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Kris Ryan stands on the sidelines during a recent practice. (Andrew Margolies/ The Daily Pennsylvanian)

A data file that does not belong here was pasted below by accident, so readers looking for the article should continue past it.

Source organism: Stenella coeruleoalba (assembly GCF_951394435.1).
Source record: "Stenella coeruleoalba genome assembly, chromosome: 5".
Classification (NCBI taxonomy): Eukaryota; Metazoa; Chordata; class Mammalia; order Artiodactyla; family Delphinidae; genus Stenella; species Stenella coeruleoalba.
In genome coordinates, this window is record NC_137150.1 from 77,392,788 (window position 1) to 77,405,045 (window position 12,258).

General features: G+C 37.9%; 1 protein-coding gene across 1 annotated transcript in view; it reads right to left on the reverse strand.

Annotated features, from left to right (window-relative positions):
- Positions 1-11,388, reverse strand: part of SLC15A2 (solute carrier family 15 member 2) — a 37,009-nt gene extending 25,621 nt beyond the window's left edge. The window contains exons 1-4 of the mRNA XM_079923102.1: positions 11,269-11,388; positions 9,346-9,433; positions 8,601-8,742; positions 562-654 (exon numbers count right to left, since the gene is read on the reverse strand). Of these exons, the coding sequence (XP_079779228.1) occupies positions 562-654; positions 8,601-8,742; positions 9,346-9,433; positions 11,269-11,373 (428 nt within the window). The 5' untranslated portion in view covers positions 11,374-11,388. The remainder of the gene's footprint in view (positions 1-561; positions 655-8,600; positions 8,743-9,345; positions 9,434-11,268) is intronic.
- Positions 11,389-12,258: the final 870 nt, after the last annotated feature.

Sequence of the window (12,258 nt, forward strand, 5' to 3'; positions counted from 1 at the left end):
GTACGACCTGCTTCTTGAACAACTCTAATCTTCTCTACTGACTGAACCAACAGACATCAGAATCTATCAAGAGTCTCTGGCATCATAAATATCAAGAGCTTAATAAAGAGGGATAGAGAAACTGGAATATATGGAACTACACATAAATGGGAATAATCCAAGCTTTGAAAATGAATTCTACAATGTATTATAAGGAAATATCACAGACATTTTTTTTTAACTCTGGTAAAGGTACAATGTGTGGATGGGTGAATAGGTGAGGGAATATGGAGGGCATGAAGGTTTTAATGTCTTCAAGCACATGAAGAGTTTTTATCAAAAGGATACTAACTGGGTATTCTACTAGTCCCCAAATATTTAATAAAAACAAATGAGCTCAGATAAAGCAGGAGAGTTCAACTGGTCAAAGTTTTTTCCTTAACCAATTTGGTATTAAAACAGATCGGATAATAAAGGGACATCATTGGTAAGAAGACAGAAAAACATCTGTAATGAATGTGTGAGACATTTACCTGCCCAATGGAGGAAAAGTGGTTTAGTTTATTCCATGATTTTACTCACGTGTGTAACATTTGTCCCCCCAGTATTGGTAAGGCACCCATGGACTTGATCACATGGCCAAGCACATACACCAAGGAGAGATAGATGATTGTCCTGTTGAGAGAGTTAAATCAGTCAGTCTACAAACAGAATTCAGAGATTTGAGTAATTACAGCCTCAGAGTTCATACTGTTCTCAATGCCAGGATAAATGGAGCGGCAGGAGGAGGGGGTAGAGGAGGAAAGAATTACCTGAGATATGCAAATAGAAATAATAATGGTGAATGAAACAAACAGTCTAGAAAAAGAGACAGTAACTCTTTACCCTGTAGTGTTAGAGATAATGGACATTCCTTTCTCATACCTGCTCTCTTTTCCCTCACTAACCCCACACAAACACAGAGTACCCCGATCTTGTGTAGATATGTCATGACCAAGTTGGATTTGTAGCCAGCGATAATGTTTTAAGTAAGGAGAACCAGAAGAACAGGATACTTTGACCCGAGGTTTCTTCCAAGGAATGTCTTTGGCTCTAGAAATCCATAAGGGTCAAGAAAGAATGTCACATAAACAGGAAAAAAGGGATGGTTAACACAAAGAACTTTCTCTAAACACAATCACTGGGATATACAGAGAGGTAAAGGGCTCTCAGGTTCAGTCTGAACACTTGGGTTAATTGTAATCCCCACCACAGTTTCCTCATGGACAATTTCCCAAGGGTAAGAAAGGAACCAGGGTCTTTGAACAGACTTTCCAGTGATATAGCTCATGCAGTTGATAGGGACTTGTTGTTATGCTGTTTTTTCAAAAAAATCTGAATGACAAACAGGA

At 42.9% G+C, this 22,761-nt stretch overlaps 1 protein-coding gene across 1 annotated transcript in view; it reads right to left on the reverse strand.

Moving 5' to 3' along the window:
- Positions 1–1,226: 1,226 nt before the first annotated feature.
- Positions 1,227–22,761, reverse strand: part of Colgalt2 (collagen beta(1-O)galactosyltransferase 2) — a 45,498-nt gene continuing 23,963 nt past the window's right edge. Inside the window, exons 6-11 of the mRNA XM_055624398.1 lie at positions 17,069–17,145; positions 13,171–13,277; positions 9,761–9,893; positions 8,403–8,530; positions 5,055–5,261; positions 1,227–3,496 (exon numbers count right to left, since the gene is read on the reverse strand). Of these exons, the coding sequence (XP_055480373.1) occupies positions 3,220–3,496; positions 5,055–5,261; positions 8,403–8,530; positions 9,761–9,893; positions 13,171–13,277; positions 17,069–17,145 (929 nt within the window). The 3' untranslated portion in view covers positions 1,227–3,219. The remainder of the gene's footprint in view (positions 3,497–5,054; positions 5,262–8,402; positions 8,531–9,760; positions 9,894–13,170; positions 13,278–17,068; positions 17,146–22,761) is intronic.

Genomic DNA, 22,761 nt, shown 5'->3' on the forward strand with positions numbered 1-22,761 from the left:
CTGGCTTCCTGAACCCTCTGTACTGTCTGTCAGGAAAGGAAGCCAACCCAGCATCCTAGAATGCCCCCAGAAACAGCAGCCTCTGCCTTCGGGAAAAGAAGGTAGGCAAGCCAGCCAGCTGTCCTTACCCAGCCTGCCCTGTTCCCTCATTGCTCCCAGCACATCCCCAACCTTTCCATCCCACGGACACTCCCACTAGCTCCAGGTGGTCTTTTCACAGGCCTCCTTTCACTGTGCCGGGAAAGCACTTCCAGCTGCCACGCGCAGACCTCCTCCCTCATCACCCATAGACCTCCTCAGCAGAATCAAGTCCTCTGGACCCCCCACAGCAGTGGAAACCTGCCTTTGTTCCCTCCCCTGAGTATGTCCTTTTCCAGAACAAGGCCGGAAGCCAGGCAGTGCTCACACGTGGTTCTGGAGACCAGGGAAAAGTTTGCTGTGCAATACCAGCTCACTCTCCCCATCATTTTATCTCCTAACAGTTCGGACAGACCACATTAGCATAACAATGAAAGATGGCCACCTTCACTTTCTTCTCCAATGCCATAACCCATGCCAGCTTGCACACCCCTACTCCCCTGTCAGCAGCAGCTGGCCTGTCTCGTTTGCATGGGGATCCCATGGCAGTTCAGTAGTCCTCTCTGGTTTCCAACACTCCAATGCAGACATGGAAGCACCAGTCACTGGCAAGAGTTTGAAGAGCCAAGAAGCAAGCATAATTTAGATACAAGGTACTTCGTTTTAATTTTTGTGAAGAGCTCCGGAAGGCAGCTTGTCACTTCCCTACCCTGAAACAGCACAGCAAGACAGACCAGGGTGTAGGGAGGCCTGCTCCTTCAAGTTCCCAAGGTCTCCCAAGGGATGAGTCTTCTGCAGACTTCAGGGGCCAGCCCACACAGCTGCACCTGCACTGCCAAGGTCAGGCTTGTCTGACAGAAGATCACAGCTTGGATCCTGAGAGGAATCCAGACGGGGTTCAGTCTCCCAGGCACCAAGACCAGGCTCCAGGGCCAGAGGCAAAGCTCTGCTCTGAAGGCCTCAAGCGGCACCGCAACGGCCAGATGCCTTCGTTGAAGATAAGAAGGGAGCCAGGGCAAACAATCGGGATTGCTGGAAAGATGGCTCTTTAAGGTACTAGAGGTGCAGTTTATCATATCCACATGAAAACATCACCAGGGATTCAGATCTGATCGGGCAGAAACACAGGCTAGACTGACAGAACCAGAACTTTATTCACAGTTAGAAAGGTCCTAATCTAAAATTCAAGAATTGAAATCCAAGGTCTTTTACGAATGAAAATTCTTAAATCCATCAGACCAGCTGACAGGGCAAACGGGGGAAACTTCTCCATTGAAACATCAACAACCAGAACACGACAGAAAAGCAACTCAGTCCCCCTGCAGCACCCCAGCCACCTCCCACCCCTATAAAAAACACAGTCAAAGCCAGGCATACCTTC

As Penn prepares to kick off a new football season, running back Kris Ryan has a problem with a new leg. Last season, Ryan sprained his right ankle at Harvard and carried only twice in the season finale against Cornell. Now, it's Ryan's left leg that is causing problems for the junior. Ryan has been sitting out of preseason practices with a high ankle sprain that has him in a cast. Penn coach Al Bagnoli described Ryan as "doubtful" for next Saturday's season opener at Lehigh. "We'll have to see about Lafayette [in two weeks]," Bagnoli said. Penn's greatest concern is that Ryan is at 100 percent for the Ivy League opener against Dartmouth on September 30. "The best way to rehab it is to try to take the weight off it and stabilize it," Bagnoli said. "When they take the cast off, they'll make an assessment. Hopefully he'll be given the green light to practice." While Penn's backups, senior Mike Verille and sophomore Todd Okolovitch, are not first team All-Ivy performers like Ryan, they do provide the Quakers with some flexibility until he returns. Verille rushed for 191 yards on 46 carries last season as he split time with Matt Thomas backing up Ryan, who led the Ivy League with 1,216 yards on the ground. "Verille and Okolovitch are the two guys," Bagnoli said. "They've had good camps, both looked good [in a scrimmage] against Millersville, and they'll give us quality play until Kris gets back." While the prospect of Ryan possibly sitting out the season's first two games is a bleak one, things could be much, much worse for the Quakers. "We're fortunate," Bagnoli said. "On a high ankle sprain, it could go a lot worse. You read about those in the NFL taking forever to heal. We're very fortunate that it was only a grade one [sprain]." Another bulletin out of Red and Blue camp that should initially raise the hair on fans' necks is that starting quarterback Gavin Hoffman sat out of practice on Monday and Tuesday. There is no great cause for alarm over Hoffman's situation, though. The junior quarterback had a tired arm, which is easily explained by seven consecutive days of two-a-day practices with Hoffman flinging the pigskin at his receivers nonstop until he finally had to sit down. "It's fairly common," Bagnoli said. "[Yesterday] was the first day in nine days that we haven't been [going twice per day]. That puts a strain -- a lot of kids have tired arms, tired legs, tired everything." Hoffman's stint on the sideline gave the backup quarterbacks -- Mike Mitchell and Tom DiMenna -- added opportunities in practice on Monday and Tuesday. "Mike was given quality time with the first unit and actually had two days that he and Tom quarterbacked the entire practices, which was very helpful for those two," Bagnoli said. Hoffman returned for yesterday's morning practice, Penn's only session of the day, with "some zing back," according to Bagnoli. Penn got some zing back as a team with the scrimmage at Millersville. On a hot day, the Quakers got to go at it with a team wearing someone else's jersey for the first time all year. "We needed to play somebody else," Bagnoli said. "We were tired of hitting each other." Millersville "won" the scrimmage, which did not last a full 60 minutes, 15-14. Penn's first unit also only played for the first half of the scrimmage. "It was fairly sloppy," Bagnoli said. "The field was a mess on that hot day. We did things right, but enough things wrong to keep the kids receptive." Most importantly, there were no more injuries for the Red and Blue in the scrimmage

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